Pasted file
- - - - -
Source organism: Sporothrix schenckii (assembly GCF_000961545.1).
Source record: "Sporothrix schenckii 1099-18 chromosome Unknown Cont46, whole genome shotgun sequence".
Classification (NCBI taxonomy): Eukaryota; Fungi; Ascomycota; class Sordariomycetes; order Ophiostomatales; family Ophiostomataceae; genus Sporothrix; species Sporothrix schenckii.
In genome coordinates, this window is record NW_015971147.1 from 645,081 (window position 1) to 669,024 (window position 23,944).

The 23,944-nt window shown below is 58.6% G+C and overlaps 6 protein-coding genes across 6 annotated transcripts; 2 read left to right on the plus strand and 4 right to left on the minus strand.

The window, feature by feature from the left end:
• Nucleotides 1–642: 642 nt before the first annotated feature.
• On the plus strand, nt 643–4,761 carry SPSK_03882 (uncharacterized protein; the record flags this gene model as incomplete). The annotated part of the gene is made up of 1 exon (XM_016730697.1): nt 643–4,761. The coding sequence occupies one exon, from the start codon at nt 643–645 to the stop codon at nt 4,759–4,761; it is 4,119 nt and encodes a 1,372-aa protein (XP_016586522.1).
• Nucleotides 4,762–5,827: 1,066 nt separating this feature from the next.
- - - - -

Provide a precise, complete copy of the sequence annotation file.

Source organism: Sporothrix schenckii (assembly GCF_000961545.1).
Source record: "Sporothrix schenckii 1099-18 chromosome Unknown Cont46, whole genome shotgun sequence".
Classification (NCBI taxonomy): Eukaryota; Fungi; Ascomycota; class Sordariomycetes; order Ophiostomatales; family Ophiostomataceae; genus Sporothrix; species Sporothrix schenckii.
In genome coordinates, this window is record NW_015971147.1 from 645,081 (window position 1) to 669,024 (window position 23,944).

The 23,944-nt window shown below is 58.6% G+C and overlaps 6 protein-coding genes across 6 annotated transcripts; 2 read left to right on the plus strand and 4 right to left on the minus strand.

The window, feature by feature from the left end:
• Nucleotides 1–642: 642 nt before the first annotated feature.
• On the plus strand, nt 643–4,761 carry SPSK_03882 (uncharacterized protein; the record flags this gene model as incomplete). The annotated part of the gene is made up of 1 exon (XM_016730697.1): nt 643–4,761. The coding sequence occupies one exon, from the start codon at nt 643–645 to the stop codon at nt 4,759–4,761; it is 4,119 nt and encodes a 1,372-aa protein (XP_016586522.1).
• Nucleotides 4,762–5,827: 1,066 nt separating this feature from the next.